Darkness and light
-- Inner Missing --
Review written by Corin Geypen.
Inner Missing is an interesting
band. They’ve toured with doom metal greats like My Dying Bride and Saturnus
and yet their current sound doesn’t have a lot of doom or metal elements to it.
Interesting, if you ask me. With their eighth outing "Deluge," they offer a lot
of different things. Let’s take a look at this Russian goth duo.
"In the Haze" gently eases us into the
album, Sigmund’s voice sounding at once familiar to anyone who’s spent any time
in the gothic world and yet unique to this band. The atmosphere is dark and
gloomy, which is also par for the course. While the clean lyrics are clearly
understandable, they are poetic and you need to take some time to really listen
to them. I like what they’ve done with the bass sound, easily picked out to
show some of Melaer’s skill. Sigmund’s sparingly used grunt is somewhere
between computer-generated and death metal beast, which I definitely like. The
song is varied and easy to listen to, with some aggressive breaks. All in all,
Inner Missing is off to a good start.
The drums at the start of “Daybreak”
are pretty neat, I appreciate the band’s attention to detail here. The rest of
the intro is straight off any goth rock album before Sigmund once again takes
over with his vocals. I like the mix between rocking guitars and classical
instruments. It’s a pretty decent song, my only comment would be that the vocal
lines are very similar throughout. Sigmund hasn’t tried to go counter to the
music or to break out of the mold set by it, which might be a nice challenge to
The start of “A Trice of Verve” had
my leg bobbing along instantly, the rhythm pulling you in straight away. They
have some cool details in here to make the song more interesting. The vocal
sound turns decidedly Bowie-esque at times, which is a nice touch. “Nothing is
essential”, Sigmund whispers, the band continuing their poetic storytelling
about a broken world, trying to offer a light in the darkness. It hits home as
I look at my own life. All these things we collect for no reason… I really wish
they had provided me with the full lyrics, so I could study them in more
detail. There’s clearly a lot there.
With the song “Locusts” we hit the
halfway point. This instrumental has some interesting structures and turns
almost djent at times. Again, I like how each instrument, even the bass, is
clearly audible. For me, it’s the catchy guitar riff in the middle that really
makes this song. They then take it to this really funky section that’s pretty
cool, too. It’s a great song that fits with the band’s sound, yet offers you a
completely different look at them, too.
Then it’s back to familiar
soundscapes with “The Gift.” Once more, I wish Sigmund would go outside of the
music for some more interesting vocal lines. But maybe that’s the style the
band is going for, message over musical complexity. The band would still fit in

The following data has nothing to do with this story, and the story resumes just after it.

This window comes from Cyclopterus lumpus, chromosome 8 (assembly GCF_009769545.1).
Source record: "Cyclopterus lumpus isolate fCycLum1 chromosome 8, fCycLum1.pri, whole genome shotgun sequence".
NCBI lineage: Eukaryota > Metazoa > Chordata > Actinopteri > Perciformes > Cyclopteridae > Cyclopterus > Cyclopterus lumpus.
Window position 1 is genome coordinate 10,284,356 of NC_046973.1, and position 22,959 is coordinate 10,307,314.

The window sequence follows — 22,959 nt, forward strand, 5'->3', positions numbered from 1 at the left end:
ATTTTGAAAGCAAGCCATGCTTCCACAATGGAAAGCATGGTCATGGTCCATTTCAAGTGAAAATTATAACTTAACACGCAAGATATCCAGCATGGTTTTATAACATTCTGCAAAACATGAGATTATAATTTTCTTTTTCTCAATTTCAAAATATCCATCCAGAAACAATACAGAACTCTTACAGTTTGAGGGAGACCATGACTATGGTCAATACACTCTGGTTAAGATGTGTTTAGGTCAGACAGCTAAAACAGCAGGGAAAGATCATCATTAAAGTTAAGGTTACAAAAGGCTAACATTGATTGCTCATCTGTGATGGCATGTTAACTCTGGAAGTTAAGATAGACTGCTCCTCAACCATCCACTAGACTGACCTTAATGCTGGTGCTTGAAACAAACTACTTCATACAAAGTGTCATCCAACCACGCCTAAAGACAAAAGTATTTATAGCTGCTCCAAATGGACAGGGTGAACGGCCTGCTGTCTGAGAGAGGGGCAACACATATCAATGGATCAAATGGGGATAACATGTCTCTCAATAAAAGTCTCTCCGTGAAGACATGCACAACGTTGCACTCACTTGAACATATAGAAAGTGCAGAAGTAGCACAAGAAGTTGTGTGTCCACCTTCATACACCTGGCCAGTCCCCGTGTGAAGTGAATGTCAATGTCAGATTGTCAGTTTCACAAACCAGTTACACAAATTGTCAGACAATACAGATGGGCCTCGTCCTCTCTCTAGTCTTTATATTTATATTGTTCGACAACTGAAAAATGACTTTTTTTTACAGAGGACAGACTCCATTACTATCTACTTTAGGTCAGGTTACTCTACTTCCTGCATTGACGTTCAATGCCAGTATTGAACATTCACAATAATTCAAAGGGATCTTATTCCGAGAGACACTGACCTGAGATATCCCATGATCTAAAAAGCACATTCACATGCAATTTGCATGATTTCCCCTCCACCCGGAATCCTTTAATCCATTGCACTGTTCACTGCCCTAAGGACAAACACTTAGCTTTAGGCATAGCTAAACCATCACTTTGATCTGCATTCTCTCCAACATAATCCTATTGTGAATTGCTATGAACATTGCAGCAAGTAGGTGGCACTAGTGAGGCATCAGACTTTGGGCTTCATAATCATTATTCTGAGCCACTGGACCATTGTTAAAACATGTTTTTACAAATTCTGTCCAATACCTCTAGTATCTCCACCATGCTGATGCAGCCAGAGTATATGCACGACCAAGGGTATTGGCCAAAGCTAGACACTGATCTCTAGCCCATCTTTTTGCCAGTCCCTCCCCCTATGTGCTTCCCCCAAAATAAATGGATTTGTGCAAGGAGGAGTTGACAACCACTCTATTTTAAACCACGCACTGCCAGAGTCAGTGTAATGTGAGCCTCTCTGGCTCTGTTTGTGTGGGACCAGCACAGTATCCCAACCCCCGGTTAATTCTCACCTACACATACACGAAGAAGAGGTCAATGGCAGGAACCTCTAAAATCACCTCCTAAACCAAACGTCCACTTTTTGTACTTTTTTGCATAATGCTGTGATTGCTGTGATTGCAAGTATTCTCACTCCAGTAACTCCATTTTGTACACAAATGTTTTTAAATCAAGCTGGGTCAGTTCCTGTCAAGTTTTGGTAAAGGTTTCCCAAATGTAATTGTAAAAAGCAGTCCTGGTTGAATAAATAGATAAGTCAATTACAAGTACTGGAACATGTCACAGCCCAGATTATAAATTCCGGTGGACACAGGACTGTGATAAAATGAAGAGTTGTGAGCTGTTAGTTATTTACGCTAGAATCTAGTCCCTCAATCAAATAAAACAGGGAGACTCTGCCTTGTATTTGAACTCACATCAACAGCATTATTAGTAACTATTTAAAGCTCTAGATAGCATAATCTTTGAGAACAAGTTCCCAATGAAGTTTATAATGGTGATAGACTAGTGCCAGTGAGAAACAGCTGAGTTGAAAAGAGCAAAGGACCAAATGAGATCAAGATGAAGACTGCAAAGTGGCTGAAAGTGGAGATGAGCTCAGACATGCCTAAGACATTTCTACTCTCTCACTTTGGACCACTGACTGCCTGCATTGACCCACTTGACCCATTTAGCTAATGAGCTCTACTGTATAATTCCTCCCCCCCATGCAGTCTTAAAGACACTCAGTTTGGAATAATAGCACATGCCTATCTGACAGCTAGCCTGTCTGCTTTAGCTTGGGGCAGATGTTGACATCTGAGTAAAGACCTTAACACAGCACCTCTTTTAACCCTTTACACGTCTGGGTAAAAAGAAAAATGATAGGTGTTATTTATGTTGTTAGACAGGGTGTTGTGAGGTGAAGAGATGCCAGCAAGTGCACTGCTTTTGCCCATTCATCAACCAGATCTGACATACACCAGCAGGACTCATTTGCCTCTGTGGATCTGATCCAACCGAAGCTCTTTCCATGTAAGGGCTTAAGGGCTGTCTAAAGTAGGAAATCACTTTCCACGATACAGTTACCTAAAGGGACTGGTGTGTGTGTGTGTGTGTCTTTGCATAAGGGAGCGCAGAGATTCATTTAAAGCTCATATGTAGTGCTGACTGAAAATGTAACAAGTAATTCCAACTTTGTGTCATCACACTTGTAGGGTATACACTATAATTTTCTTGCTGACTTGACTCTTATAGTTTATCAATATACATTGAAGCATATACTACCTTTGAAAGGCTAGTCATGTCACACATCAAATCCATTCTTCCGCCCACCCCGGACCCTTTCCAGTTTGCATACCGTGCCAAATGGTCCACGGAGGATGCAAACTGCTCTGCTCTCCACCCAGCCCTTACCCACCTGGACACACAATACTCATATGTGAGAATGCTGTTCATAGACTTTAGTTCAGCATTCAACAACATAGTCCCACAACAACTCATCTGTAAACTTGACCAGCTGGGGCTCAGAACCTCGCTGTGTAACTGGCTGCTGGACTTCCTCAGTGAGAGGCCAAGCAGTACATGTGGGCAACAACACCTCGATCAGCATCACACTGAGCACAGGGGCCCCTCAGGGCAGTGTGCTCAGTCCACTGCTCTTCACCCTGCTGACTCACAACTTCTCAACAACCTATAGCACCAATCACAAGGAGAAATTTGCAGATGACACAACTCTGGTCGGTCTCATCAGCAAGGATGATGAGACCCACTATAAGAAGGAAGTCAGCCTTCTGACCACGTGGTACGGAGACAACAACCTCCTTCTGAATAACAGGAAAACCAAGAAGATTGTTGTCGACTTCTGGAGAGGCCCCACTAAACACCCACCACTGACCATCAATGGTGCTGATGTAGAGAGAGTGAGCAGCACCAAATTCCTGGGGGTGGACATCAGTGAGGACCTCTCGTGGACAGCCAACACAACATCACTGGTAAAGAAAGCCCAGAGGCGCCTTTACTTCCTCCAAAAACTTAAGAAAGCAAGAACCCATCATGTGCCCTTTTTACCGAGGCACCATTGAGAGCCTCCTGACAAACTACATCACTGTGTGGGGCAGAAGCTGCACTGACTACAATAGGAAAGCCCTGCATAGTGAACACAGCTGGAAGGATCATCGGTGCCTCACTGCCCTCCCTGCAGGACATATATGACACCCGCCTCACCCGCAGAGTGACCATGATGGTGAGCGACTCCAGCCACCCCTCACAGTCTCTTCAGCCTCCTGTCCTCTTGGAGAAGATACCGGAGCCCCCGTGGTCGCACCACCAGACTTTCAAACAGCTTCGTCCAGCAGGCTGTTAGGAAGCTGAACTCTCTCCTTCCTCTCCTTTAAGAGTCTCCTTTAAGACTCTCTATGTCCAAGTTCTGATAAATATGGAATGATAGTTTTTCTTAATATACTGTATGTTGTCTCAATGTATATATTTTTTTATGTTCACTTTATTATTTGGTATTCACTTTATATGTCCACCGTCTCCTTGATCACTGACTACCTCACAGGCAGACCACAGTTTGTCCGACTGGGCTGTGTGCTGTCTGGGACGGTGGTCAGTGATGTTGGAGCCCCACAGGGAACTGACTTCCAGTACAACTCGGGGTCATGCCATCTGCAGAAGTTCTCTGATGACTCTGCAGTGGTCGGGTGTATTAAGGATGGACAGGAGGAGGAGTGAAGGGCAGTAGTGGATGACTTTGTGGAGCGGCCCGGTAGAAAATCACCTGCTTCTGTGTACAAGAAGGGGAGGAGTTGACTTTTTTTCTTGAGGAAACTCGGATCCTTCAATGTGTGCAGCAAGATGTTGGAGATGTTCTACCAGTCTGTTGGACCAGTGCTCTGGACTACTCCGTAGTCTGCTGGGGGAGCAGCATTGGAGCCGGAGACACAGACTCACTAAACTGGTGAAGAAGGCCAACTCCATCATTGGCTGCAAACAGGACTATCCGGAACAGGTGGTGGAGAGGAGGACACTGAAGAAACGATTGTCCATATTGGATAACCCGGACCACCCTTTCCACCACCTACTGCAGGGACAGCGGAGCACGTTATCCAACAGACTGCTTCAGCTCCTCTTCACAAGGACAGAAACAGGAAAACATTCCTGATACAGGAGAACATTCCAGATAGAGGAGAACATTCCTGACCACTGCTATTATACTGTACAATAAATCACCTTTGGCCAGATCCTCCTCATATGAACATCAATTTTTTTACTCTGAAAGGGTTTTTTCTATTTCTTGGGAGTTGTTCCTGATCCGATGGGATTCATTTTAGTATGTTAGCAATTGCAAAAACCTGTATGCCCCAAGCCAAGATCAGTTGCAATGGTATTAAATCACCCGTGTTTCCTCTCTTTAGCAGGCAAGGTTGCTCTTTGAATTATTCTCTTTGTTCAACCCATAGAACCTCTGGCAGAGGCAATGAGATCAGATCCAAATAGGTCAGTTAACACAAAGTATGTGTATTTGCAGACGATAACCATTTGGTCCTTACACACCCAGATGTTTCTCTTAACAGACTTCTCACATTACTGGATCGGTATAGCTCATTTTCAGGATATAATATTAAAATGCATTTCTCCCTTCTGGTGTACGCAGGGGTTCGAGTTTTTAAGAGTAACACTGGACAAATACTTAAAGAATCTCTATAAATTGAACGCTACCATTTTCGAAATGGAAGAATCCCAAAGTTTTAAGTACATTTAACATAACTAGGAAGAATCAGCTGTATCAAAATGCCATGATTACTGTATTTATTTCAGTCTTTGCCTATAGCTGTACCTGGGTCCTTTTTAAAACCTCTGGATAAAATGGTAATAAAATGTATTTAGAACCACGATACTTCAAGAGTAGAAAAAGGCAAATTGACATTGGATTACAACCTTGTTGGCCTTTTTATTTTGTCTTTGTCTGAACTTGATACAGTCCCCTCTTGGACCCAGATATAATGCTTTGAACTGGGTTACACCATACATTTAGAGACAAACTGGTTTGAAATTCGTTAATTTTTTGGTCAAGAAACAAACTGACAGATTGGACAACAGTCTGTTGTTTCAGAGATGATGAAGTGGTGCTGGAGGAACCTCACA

comfortably at any gothic festival I’ve ever attended.
I like the intro to the title track of
“Deluge,” that neat jingle peaks your interest for what comes next. Which is
another very respectable gothic rock song. Again, the lyrics are more complex than
the music and the song needs to be listened to several times to make sense of
everything Inner Missing is trying to tell you.
The piano used for “Elegy” sets a
completely different tone than the rest of the album. This truly goes back to
their gothic roots, the atmosphere fitting any dark wave band. Gone are the
guitars, gone the almost upbeat drums. This is an exploration of our inner
darkness. I’m vaguely reminded of Lacrimosa, though I’m not as familiar with
that band as I should be. The song has a good length, another minute of this
particular style would have been too much. But as a switch in genre that still
sounds like Inner Missing, this song is pretty fitting.
The song that really took me by
surprise was “Grodek.” Sung entirely in German, this song offers another
different look at this Russian band. The intro has this neat piano section,
which I appreciated and I can actually hear a bit of Saturnus in here. The song
definitely has some neat tempo changes, too. A perfect ending to the album.
Deluge’s album cover is interesting.
The title in its literal sense means an overflowing of the land by water, yet
the cover shows a ship travelling through space, riding on tendrils of red mist.
I’m not sure what the link is, but the image is a striking one.
[SHARPEST SHREDS & BLUNTEST BLADES]
While all the songs on "Deluge" are
excellent for the goth rock genre, I would say "Locusts" is my personal favourite.
This instrumental shows a musical depth that the other songs lack and I feel it
showcases Inner Missing talents as musicians. That said, the other songs have a
lyrical depth that make you pick up the album again and again just to figure
out everything the band is trying to convey.
Inner Missing’s eighth album “Deluge”
was sent to us by Inverse records. “Deluge” is a solid outing, not amiss at any
gothic festival. The band shows quality throughout, and while the songs are
similar, they’re always just a little different. The fact that they’ve included
an instrumental like “Locusts” and a piano-based song like “Elegy” tells me
they’re comfortable in many different styles. Make sure to pick this one up if
you’re into goth rock. I give this album an 8/10.